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DEPESHA RUSSIAN LIFESTYLE MAGAZINE  >  Arts & Culture / arts  >  Ghosts of Innocence: Evgeny Mokhorev on Post-Soviet Childhood

Ghosts of Innocence: Evgeny Mokhorev on Post-Soviet Childhood

“Your children are not your children,” wrote Kahlil Gibran. “You are the bows from which your children as living arrows are sent forth.” Rarely has art captured this tension between intergenerational aspirations and meta/physical realities of social transition through the ages. The photography of Evgeny Mokhorev stands as striking testament to the volatility of both cultural and corporeal change. Mokhorev has been chronicling the underworld of St. Petersburg adolescents since 1990s. Shot in black and white, his subjects embody the challenges presented by the environments they inhabit. A haunting retrospective is currently on display at the Nailya Alexander Gallery in New York, an acclaimed space for Soviet and Russian photography.

 

Evgeny Mokhorev. Untitled (010-1), 2004. Courtesy of the Nailya Alexander Gallery, New York.

 

This is the third solo show Stateside for the artist and it features twenty five gelatin silver prints over the period of almost twenty years (1991- 2010). Mokhorev’s work often draws ire from moralists who fail to see beyond the taboo surface of (pre)pubescent nudity.  Void of eroticism, these photographs are at times reminiscent of the Ralph Eugene Meatyard oeuvre: spaces in stages of ruin, macabre masks, ever-momentary struggle of life and death caught in the vanishing lines and lingering light. Both photographers used the privilege of access to children in the natural habitat of kid dreamscapes to reveal isolation and disillusionment of their respective generations: post-War and Vietnam-era Americas and post-Soviet Russia. It is this alchemy that aligns their otherwise diverse creative trajectories.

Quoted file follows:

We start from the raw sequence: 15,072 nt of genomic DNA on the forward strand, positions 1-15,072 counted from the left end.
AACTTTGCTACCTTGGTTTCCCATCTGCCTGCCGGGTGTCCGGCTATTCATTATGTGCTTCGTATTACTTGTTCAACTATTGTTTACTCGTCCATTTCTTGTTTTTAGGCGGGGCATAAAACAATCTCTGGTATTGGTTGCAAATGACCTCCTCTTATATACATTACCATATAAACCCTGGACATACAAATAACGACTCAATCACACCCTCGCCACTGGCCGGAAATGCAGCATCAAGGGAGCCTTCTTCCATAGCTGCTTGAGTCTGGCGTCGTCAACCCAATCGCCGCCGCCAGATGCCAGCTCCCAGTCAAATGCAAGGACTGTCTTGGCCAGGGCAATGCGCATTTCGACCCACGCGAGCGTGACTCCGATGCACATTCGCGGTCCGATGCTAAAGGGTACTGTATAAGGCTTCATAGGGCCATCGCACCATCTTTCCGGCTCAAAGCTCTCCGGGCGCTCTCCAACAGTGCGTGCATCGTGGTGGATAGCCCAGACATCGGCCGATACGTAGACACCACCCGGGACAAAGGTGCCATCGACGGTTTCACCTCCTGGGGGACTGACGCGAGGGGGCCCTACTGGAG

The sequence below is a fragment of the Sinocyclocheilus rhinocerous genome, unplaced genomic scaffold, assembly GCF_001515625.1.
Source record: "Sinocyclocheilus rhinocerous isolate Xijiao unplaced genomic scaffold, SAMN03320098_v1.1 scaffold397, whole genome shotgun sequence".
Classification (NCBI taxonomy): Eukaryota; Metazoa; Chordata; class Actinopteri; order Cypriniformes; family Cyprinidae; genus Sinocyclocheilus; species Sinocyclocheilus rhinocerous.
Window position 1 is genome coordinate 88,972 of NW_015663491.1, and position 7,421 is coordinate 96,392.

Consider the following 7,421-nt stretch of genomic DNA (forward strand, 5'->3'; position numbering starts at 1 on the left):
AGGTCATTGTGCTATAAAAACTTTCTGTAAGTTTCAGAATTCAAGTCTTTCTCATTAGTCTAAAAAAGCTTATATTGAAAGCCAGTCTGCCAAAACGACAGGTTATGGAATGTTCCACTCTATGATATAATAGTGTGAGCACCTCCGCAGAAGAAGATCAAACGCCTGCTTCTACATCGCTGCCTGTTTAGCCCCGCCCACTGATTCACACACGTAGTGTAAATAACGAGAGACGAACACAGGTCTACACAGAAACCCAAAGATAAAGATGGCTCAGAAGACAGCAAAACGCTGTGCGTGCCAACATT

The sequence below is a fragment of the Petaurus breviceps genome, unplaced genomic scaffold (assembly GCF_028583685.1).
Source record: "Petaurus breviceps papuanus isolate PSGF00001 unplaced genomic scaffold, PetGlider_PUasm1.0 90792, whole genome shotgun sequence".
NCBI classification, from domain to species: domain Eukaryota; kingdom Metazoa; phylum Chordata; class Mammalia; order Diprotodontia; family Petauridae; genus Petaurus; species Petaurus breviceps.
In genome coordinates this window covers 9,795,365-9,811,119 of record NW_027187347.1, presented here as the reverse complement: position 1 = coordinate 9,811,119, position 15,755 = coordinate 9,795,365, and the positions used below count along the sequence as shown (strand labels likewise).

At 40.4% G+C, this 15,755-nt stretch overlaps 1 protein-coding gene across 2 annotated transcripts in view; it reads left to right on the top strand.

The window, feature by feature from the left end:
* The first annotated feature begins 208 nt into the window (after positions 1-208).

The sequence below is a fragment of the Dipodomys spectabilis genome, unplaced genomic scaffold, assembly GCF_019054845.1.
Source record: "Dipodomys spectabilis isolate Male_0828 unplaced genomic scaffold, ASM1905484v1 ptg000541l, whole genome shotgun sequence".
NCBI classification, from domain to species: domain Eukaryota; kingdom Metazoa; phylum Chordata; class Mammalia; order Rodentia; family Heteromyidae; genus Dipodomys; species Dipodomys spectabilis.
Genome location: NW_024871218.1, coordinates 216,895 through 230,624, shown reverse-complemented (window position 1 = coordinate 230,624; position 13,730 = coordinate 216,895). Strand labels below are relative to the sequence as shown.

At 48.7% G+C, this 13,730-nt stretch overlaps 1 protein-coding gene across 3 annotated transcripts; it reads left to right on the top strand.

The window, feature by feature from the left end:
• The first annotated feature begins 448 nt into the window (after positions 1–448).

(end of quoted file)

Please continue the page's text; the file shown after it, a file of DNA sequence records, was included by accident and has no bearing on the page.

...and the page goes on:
Ralph Eugene Meatyard. Untitled (Boy with Flag), from "Portfolio Three: the Work of Ralph Eugene Meatyard" 1959

 

In regards to the perils of childhood and the conceit of parental dreams, Gibran too remarked: “You may house their bodies but not their souls / For their souls dwell in the house of tomorrow / which you cannot visit, not even in your dreams.” Yet Mokhorev, a candid guide, takes his audience on an enlightening if brief tour of that forbidden territory.

 

Evgeny Mokhorev. Untitled (Tolya, Ivan and Valya), 2004. Courtesy of the Nailya Alexander Gallery, New York.

 

The exhibition will run from through June 9, 2012 at the Fuller Building, 41 East 57th Street, Suite 704. Gallery Hours are 11am – 6pm Tuesday through Saturday or by appointment.

Alexey Timbul

 

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